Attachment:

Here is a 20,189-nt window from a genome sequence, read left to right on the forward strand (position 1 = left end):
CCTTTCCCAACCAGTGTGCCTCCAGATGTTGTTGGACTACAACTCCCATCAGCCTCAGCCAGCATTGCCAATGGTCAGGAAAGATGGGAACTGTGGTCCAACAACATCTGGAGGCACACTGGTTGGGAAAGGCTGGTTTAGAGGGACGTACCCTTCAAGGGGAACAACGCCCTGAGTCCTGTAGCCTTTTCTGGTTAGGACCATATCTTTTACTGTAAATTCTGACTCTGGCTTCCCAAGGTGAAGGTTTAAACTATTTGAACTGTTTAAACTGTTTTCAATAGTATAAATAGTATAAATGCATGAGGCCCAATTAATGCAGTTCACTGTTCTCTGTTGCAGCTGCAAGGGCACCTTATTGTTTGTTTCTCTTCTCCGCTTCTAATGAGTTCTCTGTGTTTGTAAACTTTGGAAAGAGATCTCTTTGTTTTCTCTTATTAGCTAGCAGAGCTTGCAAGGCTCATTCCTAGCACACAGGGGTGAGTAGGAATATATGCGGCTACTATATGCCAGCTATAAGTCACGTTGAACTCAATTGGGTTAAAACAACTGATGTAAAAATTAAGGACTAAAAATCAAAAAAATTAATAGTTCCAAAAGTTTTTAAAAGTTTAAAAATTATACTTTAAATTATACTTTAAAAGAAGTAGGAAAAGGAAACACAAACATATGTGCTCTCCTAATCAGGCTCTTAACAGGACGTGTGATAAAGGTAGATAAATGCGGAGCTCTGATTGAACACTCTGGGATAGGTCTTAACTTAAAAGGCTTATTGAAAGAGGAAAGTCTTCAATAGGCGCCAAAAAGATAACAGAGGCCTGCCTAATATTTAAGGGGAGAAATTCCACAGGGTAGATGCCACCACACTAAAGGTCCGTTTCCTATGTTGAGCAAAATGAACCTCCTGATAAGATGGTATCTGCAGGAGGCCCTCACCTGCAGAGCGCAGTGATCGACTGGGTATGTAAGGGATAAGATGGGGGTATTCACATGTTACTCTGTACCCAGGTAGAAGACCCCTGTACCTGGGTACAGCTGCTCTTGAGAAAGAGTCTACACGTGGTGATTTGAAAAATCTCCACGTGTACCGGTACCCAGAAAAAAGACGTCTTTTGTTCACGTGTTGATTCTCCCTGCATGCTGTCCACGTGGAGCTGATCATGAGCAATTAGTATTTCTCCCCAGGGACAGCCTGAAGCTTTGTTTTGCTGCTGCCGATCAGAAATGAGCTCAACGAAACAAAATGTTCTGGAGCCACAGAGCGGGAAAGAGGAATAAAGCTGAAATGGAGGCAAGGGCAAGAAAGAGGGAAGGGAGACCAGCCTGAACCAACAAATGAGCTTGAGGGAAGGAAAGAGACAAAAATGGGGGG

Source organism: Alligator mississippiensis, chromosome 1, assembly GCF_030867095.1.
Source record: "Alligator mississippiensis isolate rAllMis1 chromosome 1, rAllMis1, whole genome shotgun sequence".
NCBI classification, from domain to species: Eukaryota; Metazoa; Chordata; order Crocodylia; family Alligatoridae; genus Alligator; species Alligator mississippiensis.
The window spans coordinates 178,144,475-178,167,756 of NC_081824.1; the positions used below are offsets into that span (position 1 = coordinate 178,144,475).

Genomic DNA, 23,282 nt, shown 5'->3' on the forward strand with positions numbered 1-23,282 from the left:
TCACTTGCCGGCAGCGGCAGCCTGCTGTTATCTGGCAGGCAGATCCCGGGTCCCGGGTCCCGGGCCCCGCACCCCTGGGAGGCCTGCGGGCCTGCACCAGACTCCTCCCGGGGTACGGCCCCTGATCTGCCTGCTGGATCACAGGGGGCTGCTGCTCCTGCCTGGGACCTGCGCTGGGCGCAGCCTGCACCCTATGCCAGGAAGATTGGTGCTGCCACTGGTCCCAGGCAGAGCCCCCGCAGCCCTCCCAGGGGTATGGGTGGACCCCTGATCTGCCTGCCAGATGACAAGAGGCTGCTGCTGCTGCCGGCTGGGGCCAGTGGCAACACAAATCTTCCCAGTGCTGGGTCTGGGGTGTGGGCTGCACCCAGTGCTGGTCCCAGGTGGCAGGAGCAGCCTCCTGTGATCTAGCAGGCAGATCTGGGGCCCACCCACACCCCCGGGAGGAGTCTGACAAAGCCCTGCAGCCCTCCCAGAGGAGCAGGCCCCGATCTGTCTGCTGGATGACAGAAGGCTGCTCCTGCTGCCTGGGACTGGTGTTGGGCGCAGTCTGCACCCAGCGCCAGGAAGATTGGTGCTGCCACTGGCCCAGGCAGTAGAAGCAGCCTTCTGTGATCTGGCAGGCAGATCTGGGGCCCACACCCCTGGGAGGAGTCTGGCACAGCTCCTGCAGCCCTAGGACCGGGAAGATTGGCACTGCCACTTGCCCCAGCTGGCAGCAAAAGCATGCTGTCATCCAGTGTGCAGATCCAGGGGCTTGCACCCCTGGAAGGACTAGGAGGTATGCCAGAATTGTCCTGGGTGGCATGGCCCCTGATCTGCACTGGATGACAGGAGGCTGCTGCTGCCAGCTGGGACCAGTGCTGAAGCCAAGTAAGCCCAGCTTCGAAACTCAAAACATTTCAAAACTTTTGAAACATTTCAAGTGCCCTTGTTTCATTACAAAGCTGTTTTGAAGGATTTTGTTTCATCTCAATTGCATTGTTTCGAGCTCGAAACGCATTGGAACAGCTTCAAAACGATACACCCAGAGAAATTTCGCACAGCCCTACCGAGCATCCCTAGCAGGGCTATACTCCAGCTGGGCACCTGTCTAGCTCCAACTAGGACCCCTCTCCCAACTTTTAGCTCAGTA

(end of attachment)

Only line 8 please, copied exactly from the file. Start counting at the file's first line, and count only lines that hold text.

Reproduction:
TCACTTGCCGGCAGCGGCAGCCTGCTGTTATCTGGCAGGCAGATCCCGGGTCCCGGGTCCCGGGCCCCGCACCCCTGGGAGGCCTGCGGGCCTGCACCAGACTCCTCCCGGGGTACGGCCCCTGATCTGCCTGCTGGATCACAGGGGGCTGCTGCTCCTGCCTGGGACCTGCGCTGGGCGCAGCCTGCACCCTATGCCAGGAAGATTGGTGCTGCCACTGGTCCCAGGCAGAGCCCCCGCAGCCCTCCCAGGGGTATGGGTGGACCCCTGATCTGCCTGCCAGATGACAAGAGGCTGCTGCTGCTGCCGGCTGGGGCCAGTGGCAACACAAATCTTCCCAGTGCTGGGTCTGGGGTGTGGGCTGCACCCAGTGCTGGTCCCAGGTGGCAGGAGCAGCCTCCTGTGATCTAGCAGGCAGATCTGGGGCCCACCCACACCCCCGGGAGGAGTCTGACAAAGCCCTGCAGCCCTCCCAGAGGAGCAGGCCCCGATCTGTCTGCTGGATGACAGAAGGCTGCTCCTGCTGCCTGGGACTGGTGTTGGGCGCAGTCTGCACCCAGCGCCAGGAAGATTGGTGCTGCCACTGGCCCAGGCAGTAGAAGCAGCCTTCTGTGATCTGGCAGGCAGATCTGGGGCCCACACCCCTGGGAGGAGTCTGGCACAGCTCCTGCAGCCCTAGGACCGGGAAGATTGGCACTGCCACTTGCCCCAGCTGGCAGCAAAAGCATGCTGTCATCCAGTGTGCAGATCCAGGGGCTTGCACCCCTGGAAGGACTAGGAGGTATGCCAGAATTGTCCTGGGTGGCATGGCCCCTGATCTGCACTGGATGACAGGAGGCTGCTGCTGCCAGCTGGGACCAGTGCTGAAGCCAAGTAAGCCCAGCTTCGAAACTCAAAACATTTCAAAACTTTTGAAACATTTCAAGTGCCCTTGTTTCATTACAAAGCTGTTTTGAAGGATTTTGTTTCATCTCAATTGCATTGTTTCGAGCTCGAAACGCATTGGAACAGCTTCAAAACGATACACCCAGAGAAATTTCGCACAGCCCTACCGAGCATCCCTAGCAGGGCTATACTCCAGCTGGGCACCTGTCTAGCTCCAACTAGGACCCCTCTCCCAACTTTTAGCTCAGTA